An exercise that can be learned and incorporated to a training program could be the Full Squat.

ROM and Squat

Ski fitness range of motionWhile it’s true that squats with over load could be unsafe if gone over 90° it is interesting from a ROM perspective to train the (theoretically) inherent ability of squatting until the hips reach the heels.
It’s a primordial position used by all our ancestors to work or even rest and it creates the opportunity to train the ROM of ankles, knees, hips as well as stretching the spine, specially on the lumbar region.
Here are some technique tips:
just like normal squats the knees shouldn’t go over the tip of the feet.
The distance between feet should be shoulders wide.
The feet should be slightly extra rotated (open).
While flexing the legs the pelvis should lower without extra rotating, brining the “tail” under and beneath us.
With the hands in front we can reach for a help against a wall or a pole, in order to stabilize the legs in the descent. Or helping holding the mid position (the one hold by the toddler in the picture) or on the ascent.
Movements should be slow and in control.
The use of weights is clearly forbidden at this stage.

By repeating and holding the full squat stance we can slowly train the joint to work in a “new” range, recruiting all those muscle groups that stabilize the body, from the sole of our feet to the head.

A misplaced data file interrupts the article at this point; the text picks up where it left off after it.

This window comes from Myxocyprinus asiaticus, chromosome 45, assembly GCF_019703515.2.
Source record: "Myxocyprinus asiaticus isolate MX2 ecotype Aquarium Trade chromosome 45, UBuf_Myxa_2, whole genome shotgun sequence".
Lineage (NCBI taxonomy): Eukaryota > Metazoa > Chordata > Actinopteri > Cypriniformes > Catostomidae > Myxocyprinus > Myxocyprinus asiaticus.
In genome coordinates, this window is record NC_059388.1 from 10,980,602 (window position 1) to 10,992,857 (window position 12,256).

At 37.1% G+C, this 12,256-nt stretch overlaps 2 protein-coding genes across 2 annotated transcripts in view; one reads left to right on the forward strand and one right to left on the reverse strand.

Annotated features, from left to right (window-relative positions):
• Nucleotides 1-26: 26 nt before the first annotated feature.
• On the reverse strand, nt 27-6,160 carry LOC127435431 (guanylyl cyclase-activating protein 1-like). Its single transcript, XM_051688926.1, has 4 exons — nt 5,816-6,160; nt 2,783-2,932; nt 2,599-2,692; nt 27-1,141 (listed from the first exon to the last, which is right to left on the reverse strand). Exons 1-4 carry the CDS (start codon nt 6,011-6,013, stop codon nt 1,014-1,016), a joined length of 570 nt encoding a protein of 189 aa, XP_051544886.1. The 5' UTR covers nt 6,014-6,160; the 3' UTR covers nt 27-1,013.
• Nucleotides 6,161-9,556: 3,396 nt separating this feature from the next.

It will be possible to feel which muscles are in competition with each other and understand how the training will need to be scheduled, in order to balance the strength (for example) between the muscles at the front and at the back of the lower legs, or the pelvic region or even the upper body.

In the next chapter we’ll have a look at what to take in consideration while training and picking exercises for the increase of our ROM.

Range of Motion – Part 2

The Subzero Coaching Team


Note to the reader.

The article “Ski Fitness Range of Motion” is part of a wide programme of seminars organized for members of Subzero Coaching. It is not intented as exaustive resume of the subject.Award winning ski instructor training company
The information provided on this site should not be used for diagnosing or treating a health problem or disease. It is not a substitute for professional care.

Subzero Coaching is a sport coaching company specialised in Ski Instructors Education. We are based in Zermatt, Switzerland. Where we run winter courses for professionals towards the Level 3 ISIA Stamp as well as the Level 4 Full Certification. Seminars on this and many more topics are delivered in all our ski instructor courses.

Our Coaching Team comes from different backgrounds and associations. Enabling us to provide excellent training to instructors belonging to different education systems.
One to one coaching, Race training camps and much more are also available for professionals looking to develop further in their pathway.

subzero coaching ski instructor gap course